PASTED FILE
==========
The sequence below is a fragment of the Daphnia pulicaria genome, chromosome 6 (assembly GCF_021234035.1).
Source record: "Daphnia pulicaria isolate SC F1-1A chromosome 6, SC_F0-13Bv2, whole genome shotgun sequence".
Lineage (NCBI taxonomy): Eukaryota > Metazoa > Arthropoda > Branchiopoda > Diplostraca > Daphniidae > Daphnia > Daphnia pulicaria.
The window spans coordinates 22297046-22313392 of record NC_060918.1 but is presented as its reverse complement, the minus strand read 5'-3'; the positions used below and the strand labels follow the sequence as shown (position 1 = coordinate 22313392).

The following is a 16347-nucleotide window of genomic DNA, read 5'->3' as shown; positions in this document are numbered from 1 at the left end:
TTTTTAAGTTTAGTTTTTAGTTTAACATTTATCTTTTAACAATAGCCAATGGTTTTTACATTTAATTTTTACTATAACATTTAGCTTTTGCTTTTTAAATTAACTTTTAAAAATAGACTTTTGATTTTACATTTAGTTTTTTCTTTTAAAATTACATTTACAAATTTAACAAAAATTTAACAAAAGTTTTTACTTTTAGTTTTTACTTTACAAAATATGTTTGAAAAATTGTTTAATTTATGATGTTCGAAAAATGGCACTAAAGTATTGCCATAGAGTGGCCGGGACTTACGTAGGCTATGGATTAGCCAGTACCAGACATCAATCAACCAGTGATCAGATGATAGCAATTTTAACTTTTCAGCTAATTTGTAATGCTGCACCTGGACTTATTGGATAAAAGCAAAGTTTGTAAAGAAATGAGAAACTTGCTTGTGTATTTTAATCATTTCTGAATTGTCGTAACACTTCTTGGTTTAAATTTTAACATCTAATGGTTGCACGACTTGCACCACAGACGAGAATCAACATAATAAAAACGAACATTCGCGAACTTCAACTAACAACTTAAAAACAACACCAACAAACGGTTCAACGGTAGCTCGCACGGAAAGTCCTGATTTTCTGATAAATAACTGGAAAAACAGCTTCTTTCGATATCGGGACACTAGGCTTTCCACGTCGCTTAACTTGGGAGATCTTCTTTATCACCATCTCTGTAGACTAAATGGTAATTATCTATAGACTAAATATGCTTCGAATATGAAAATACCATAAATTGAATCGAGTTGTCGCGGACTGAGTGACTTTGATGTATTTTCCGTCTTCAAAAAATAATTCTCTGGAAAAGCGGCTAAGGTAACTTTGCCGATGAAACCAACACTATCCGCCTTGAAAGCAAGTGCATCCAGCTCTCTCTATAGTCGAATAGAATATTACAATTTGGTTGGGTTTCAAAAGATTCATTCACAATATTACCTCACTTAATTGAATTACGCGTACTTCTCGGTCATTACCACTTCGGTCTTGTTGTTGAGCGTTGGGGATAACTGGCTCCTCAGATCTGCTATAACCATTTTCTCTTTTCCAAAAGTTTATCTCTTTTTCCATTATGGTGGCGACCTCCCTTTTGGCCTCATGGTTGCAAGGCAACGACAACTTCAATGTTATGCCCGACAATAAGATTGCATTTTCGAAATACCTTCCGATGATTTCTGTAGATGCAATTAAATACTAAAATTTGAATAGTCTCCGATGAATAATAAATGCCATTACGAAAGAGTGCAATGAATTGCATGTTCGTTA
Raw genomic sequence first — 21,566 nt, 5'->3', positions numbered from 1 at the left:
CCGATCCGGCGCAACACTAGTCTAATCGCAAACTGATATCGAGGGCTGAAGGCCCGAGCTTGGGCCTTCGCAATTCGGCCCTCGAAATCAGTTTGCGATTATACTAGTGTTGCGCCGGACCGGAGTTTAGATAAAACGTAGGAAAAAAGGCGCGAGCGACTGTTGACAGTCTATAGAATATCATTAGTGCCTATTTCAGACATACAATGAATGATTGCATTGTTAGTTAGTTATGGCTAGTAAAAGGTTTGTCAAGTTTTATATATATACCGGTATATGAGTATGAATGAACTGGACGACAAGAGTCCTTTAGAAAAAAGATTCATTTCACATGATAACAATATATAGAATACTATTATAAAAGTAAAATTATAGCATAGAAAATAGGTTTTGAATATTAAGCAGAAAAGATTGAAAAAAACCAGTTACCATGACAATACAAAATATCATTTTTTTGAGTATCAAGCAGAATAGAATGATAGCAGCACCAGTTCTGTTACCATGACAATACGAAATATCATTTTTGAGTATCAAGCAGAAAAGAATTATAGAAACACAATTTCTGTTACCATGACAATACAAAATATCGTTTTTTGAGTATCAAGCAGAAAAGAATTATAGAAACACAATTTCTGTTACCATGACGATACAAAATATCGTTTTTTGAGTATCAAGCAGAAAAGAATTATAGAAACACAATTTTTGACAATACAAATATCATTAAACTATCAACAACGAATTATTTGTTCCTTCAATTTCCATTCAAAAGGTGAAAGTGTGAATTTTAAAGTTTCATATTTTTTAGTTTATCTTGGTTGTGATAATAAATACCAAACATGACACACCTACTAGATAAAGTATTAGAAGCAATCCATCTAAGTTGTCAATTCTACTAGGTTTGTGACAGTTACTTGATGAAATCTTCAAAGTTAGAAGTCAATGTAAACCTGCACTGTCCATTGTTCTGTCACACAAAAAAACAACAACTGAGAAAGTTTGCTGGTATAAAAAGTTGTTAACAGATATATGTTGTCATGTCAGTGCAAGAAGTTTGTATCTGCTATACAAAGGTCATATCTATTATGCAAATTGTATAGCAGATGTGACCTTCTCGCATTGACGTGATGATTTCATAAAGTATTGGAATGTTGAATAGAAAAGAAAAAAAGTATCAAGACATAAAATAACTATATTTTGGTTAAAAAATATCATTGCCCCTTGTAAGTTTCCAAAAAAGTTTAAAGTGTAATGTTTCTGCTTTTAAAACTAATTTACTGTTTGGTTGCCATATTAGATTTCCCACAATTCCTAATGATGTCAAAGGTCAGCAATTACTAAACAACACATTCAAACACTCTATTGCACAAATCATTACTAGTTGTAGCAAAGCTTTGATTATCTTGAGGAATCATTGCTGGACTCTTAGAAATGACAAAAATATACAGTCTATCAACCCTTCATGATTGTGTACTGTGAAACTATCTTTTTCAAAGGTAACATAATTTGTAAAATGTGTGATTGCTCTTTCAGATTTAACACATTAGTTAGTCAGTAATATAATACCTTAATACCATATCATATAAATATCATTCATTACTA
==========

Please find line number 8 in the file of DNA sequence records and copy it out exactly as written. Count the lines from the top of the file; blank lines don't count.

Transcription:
CCGATCCGGCGCAACACTAGTCTAATCGCAAACTGATATCGAGGGCTGAAGGCCCGAGCTTGGGCCTTCGCAATTCGGCCCTCGAAATCAGTTTGCGATTATACTAGTGTTGCGCCGGACCGGAGTTTAGATAAAACGTAGGAAAAAAGGCGCGAGCGACTGTTGACAGTCTATAGAATATCATTAGTGCCTATTTCAGACATACAATGAATGATTGCATTGTTAGTTAGTTATGGCTAGTAAAAGGTTTGTCAAGTTTTATATATATACCGGTATATGAGTATGAATGAACTGGACGACAAGAGTCCTTTAGAAAAAAGATTCATTTCACATGATAACAATATATAGAATACTATTATAAAAGTAAAATTATAGCATAGAAAATAGGTTTTGAATATTAAGCAGAAAAGATTGAAAAAAACCAGTTACCATGACAATACAAAATATCATTTTTTTGAGTATCAAGCAGAATAGAATGATAGCAGCACCAGTTCTGTTACCATGACAATACGAAATATCATTTTTGAGTATCAAGCAGAAAAGAATTATAGAAACACAATTTCTGTTACCATGACAATACAAAATATCGTTTTTTGAGTATCAAGCAGAAAAGAATTATAGAAACACAATTTCTGTTACCATGACGATACAAAATATCGTTTTTTGAGTATCAAGCAGAAAAGAATTATAGAAACACAATTTTTGACAATACAAATATCATTAAACTATCAACAACGAATTATTTGTTCCTTCAATTTCCATTCAAAAGGTGAAAGTGTGAATTTTAAAGTTTCATATTTTTTAGTTTATCTTGGTTGTGATAATAAATACCAAACATGACACACCTACTAGATAAAGTATTAGAAGCAATCCATCTAAGTTGTCAATTCTACTAGGTTTGTGACAGTTACTTGATGAAATCTTCAAAGTTAGAAGTCAATGTAAACCTGCACTGTCCATTGTTCTGTCACACAAAAAAACAACAACTGAGAAAGTTTGCTGGTATAAAAAGTTGTTAACAGATATATGTTGTCATGTCAGTGCAAGAAGTTTGTATCTGCTATACAAAGGTCATATCTATTATGCAAATTGTATAGCAGATGTGACCTTCTCGCATTGACGTGATGATTTCATAAAGTATTGGAATGTTGAATAGAAAAGAAAAAAAGTATCAAGACATAAAATAACTATATTTTGGTTAAAAAATATCATTGCCCCTTGTAAGTTTCCAAAAAAGTTTAAAGTGTAATGTTTCTGCTTTTAAAACTAATTTACTGTTTGGTTGCCATATTAGATTTCCCACAATTCCTAATGATGTCAAAGGTCAGCAATTACTAAACAACACATTCAAACACTCTATTGCACAAATCATTACTAGTTGTAGCAAAGCTTTGATTATCTTGAGGAATCATTGCTGGACTCTTAGAAATGACAAAAATATACAGTCTATCAACCCTTCATGATTGTGTACTGTGAAACTATCTTTTTCAAAGGTAACATAATTTGTAAAATGTGTGATTGCTCTTTCAGATTTAACACATTAGTTAGTCAGTAATATAATACCTTAATACCATATCATATAAATATCATTCATTACTA